Two specially prepared AMG high-performance cars will be on duty for the first time when the Grand Prix season kicks off in Melbourne, Australia this month.
The Safety Car, based on the SL 63 AMG, and the Medical Car, derived from the C 63 AMG Estate, have the task of ensuring maximum safety at all 18 Formula 1 races.
For the last 12 years AMG has provided the official F1 safety car, and since 1996 the medical car has carried AMG insignia.
Bespoke design for a key role
Bernd Mayländer, former Nürburgring 24-hour endurance race winner, pilots the safety car, and is tasked to go to ahead of the F1 field and safely guide the world's fastest racing drivers around the circuit.
Fast lap times are a must for the safety car, because otherwise the sensitive F1 engines would overheat - and their tyres and brakes would cool down excessively, rendering them ineffective.
The car Mayländer will be using for the 2008 F1 season has been tinkered with to ensure optimal performance in its vital role of guiding the F1 circus around the circuit as a precursor to restarts.
Powered by the venerable 6.2-litre AMG sourced V8 engine, power is rated at 386kW and 0-100km/h acceleration is penned as being no less than 4.6 seconds.
A special AMG exhaust system with larger pipe diameters and revised rear-silencers endows the AMG powered safety car with a strong, crowd pleasing soundtrack.
A key design imperative, especially in the Gran Prix races run at tropical latitudes, is sufficient cooling for the large capacity V8 engine. Subsequently additional coolers for engine oil, transmission oil, water and power steering have been fitted.
Three-stage ESP and rear-axle differential lock with 30 percent locking effect provides optimum traction in all weather conditions, and synergised with a newly developed thread chassis, ensures Mayländer can power on with confidence.
The front and rear axles feature 19-inch extra-light AMG forged light-alloy wheels, with a spoke design specifically designed to optimise airflow onto the brakes, which take a pounding around the forbidding circuits which make up the F1 venue calendar.
The front axle is fitted with six-piston fixed callipers and discs of size 390 x 36mm, while the rear axle features four-piston fixed callipers with brake discs of size 360 x 26mm.
AMG have produced the engine bonnet, front and rear aprons, front wings and luggage compartment lid from carbon fibre reinforced plastic (CFRP), in the interest of saving weight.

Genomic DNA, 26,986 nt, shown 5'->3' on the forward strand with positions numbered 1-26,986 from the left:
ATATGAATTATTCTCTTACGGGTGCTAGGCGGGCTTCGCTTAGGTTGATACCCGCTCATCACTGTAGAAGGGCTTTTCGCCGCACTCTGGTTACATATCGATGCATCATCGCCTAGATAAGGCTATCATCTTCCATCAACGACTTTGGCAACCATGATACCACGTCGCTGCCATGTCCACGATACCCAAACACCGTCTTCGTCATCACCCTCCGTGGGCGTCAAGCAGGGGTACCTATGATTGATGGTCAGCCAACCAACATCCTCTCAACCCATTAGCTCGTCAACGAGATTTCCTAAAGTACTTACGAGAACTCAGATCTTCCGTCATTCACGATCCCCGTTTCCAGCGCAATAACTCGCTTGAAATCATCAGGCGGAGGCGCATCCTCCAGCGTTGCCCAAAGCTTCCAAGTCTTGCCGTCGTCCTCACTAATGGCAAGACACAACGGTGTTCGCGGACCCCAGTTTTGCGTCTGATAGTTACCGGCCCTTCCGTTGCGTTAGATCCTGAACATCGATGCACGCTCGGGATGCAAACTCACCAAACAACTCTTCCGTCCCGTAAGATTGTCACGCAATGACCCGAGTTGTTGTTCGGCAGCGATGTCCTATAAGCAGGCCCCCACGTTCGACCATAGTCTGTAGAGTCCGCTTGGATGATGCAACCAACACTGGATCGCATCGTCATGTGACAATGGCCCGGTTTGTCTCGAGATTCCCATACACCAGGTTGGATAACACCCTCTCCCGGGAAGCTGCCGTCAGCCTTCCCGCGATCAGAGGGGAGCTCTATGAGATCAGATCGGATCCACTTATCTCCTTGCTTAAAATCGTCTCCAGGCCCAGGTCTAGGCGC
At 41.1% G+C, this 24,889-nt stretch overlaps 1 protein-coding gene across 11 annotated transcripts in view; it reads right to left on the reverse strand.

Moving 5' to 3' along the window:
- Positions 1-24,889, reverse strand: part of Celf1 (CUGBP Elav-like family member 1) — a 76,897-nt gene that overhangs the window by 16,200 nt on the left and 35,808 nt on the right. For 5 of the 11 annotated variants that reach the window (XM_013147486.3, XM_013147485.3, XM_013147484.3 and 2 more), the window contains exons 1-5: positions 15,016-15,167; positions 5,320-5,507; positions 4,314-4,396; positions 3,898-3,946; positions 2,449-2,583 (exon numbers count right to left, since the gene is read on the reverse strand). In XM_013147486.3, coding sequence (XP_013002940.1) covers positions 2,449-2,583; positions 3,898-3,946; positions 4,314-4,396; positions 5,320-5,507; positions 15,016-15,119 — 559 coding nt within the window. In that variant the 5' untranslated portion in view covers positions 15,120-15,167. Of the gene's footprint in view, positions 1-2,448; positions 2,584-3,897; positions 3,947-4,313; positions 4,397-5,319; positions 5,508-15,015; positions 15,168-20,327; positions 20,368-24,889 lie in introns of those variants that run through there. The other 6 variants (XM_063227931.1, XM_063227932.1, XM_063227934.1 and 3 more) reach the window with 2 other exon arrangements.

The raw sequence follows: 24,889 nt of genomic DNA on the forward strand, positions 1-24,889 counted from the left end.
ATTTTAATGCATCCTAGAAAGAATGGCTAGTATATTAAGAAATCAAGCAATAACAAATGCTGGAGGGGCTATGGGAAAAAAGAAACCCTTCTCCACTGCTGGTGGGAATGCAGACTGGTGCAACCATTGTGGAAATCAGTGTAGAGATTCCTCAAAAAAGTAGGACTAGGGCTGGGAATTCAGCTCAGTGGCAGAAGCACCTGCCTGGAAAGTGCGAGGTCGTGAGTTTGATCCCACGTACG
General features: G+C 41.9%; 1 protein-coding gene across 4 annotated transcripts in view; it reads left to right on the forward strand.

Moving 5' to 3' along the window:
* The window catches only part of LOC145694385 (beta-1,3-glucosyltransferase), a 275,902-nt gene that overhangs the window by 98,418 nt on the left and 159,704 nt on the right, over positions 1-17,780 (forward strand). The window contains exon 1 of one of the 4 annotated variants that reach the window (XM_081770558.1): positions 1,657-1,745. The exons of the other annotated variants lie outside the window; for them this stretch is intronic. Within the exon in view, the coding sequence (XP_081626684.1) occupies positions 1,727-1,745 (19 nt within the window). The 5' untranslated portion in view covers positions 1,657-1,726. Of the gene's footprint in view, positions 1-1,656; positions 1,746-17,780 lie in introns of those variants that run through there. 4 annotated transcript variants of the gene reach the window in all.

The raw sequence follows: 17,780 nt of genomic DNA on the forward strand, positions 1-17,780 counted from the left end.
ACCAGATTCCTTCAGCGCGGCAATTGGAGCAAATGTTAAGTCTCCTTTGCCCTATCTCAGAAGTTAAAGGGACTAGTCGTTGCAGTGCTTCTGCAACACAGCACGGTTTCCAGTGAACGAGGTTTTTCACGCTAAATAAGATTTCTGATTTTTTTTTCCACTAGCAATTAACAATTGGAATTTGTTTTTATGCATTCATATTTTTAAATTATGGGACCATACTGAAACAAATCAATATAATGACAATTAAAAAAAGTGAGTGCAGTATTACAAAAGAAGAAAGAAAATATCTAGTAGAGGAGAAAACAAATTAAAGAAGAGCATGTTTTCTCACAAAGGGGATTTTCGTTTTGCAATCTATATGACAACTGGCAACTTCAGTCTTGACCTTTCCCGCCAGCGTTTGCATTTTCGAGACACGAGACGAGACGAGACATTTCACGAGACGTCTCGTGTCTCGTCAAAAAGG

As Mayländer always does his job driving with the top up, it has been possible to dispense with all the mechanical and hydraulic components of the Vario roof. In all, 220kg has been shaved off the weight of the SL63 safety car, bring it in at 1750kg.
Aesthetically the safety car is distinguished from standard-production AMG SL63 roadsters by a newly designed front apron with larger cooling-air openings.
A prominent feature at the rear of the vehicle is the modified diffuser insert in the rear apron, which incorporates the active rear-axle cooling, this compensating for temperature peaks in the highly stressed differential housing.
The interior is adorned with AMG sports bucket seats featuring 4-point seatbelts, trim parts in real carbon fibre, black leather appointments and the AMG performance steering wheel with its 365mm steering wheel rim, flat underside and AMG aluminium shift paddles.
The centre console is equipped with two monitors for supervising the action on the racetrack, and the two-way radio system allows the crew of the Safety Car to remain in contact with the race management. A roll-over bar serves to increase both the safety of the occupants and also the stability of the vehicle.
The C63 AMG Estate, which acts as medical car following F1 cars on the first race lap, features near identical dynamic mechanics to the SL63 safety car, bar for the 6.2-litre V8 being in 336kW state of tune.
Wheels and tyre combinations are made up of 19-inch AMG mags shod with Pirelli rubber in 255/35mm guise up front and 285/30mm at the rear respectively.
The official F1 medical car is driven by Frenchman, Dr. Jacques Tropenat, who is a medic and amateur race driver. His co-driver is Dr. Gary Hartstein of Belgium, who is the official FIA Grand Prix chief medical officer.
With its unrivalled volume of 485 litres, the luggage compartment offers ample space for the full complement of emergency equipment, including defibrillator and respirator.
Both cars feature strobe-like LED flashlights at front and rear. Enhanced visibility in darkness or bad weather is ensured by the LED-illuminated number plate with either Safety Car or Medical Car lettering on the boot lid tailgate.
Replication for the road
Much of the AMG fettled engineering available to F1 support vehicles are available straight from the factory.
The AMG Performance Package for the SL 63 AMG includes, for instance, the 360mm composite disc brakes on the front axle; the rear-axle differential lock; the 19-inch AMG light-alloy forged wheels and the AMG performance steering wheel.
With respect to medical car the composite disc brakes on the front axle of size 360 x 36mm, rear-axle differential lock and 19-inch AMG light-alloy wheels are optionally available.